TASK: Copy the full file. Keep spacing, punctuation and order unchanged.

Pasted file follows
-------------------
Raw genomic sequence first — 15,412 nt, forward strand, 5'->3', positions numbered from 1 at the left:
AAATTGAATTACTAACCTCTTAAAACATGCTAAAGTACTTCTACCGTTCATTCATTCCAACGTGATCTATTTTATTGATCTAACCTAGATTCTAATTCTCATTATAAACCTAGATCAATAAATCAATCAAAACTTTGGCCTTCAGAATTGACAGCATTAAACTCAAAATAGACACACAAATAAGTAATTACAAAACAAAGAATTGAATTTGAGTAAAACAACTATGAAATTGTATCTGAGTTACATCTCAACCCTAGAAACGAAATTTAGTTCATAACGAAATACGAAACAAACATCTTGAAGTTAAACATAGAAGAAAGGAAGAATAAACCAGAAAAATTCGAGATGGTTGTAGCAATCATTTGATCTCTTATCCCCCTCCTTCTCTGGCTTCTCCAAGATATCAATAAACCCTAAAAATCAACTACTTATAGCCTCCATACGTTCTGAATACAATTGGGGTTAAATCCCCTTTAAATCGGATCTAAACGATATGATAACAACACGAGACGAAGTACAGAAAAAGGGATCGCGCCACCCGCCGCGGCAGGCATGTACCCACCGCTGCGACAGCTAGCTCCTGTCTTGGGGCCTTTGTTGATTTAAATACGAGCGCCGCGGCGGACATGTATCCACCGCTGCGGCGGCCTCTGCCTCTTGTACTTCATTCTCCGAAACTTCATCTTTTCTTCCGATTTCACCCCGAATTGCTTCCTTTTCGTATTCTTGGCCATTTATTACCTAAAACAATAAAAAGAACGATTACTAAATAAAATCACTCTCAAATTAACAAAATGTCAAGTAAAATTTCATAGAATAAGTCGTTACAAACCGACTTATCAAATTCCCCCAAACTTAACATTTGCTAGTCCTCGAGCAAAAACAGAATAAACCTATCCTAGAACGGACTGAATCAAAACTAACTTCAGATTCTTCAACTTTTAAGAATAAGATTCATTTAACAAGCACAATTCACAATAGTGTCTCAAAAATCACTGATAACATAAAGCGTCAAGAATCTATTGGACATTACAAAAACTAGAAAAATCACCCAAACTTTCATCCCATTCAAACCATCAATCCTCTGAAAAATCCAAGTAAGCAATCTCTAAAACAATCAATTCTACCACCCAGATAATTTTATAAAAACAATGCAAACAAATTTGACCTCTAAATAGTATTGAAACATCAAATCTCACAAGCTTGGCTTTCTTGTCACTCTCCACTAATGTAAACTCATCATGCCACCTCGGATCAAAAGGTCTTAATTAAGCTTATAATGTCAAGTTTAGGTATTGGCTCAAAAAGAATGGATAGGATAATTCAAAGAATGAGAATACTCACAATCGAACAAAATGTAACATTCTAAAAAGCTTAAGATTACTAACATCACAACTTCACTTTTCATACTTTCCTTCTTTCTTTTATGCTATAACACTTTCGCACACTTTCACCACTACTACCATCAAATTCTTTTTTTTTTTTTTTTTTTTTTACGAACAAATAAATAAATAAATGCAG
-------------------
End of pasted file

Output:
Raw genomic sequence first — 15,412 nt, forward strand, 5'->3', positions numbered from 1 at the left:
AAATTGAATTACTAACCTCTTAAAACATGCTAAAGTACTTCTACCGTTCATTCATTCCAACGTGATCTATTTTATTGATCTAACCTAGATTCTAATTCTCATTATAAACCTAGATCAATAAATCAATCAAAACTTTGGCCTTCAGAATTGACAGCATTAAACTCAAAATAGACACACAAATAAGTAATTACAAAACAAAGAATTGAATTTGAGTAAAACAACTATGAAATTGTATCTGAGTTACATCTCAACCCTAGAAACGAAATTTAGTTCATAACGAAATACGAAACAAACATCTTGAAGTTAAACATAGAAGAAAGGAAGAATAAACCAGAAAAATTCGAGATGGTTGTAGCAATCATTTGATCTCTTATCCCCCTCCTTCTCTGGCTTCTCCAAGATATCAATAAACCCTAAAAATCAACTACTTATAGCCTCCATACGTTCTGAATACAATTGGGGTTAAATCCCCTTTAAATCGGATCTAAACGATATGATAACAACACGAGACGAAGTACAGAAAAAGGGATCGCGCCACCCGCCGCGGCAGGCATGTACCCACCGCTGCGACAGCTAGCTCCTGTCTTGGGGCCTTTGTTGATTTAAATACGAGCGCCGCGGCGGACATGTATCCACCGCTGCGGCGGCCTCTGCCTCTTGTACTTCATTCTCCGAAACTTCATCTTTTCTTCCGATTTCACCCCGAATTGCTTCCTTTTCGTATTCTTGGCCATTTATTACCTAAAACAATAAAAAGAACGATTACTAAATAAAATCACTCTCAAATTAACAAAATGTCAAGTAAAATTTCATAGAATAAGTCGTTACAAACCGACTTATCAAATTCCCCCAAACTTAACATTTGCTAGTCCTCGAGCAAAAACAGAATAAACCTATCCTAGAACGGACTGAATCAAAACTAACTTCAGATTCTTCAACTTTTAAGAATAAGATTCATTTAACAAGCACAATTCACAATAGTGTCTCAAAAATCACTGATAACATAAAGCGTCAAGAATCTATTGGACATTACAAAAACTAGAAAAATCACCCAAACTTTCATCCCATTCAAACCATCAATCCTCTGAAAAATCCAAGTAAGCAATCTCTAAAACAATCAATTCTACCACCCAGATAATTTTATAAAAACAATGCAAACAAATTTGACCTCTAAATAGTATTGAAACATCAAATCTCACAAGCTTGGCTTTCTTGTCACTCTCCACTAATGTAAACTCATCATGCCACCTCGGATCAAAAGGTCTTAATTAAGCTTATAATGTCAAGTTTAGGTATTGGCTCAAAAAGAATGGATAGGATAATTCAAAGAATGAGAATACTCACAATCGAACAAAATGTAACATTCTAAAAAGCTTAAGATTACTAACATCACAACTTCACTTTTCATACTTTCCTTCTTTCTTTTATGCTATAACACTTTCGCACACTTTCACCACTACTACCATCAAATTCTTTTTTTTTTTTTTTTTTTTTTACGAACAAATAAATAAATAAATGCAG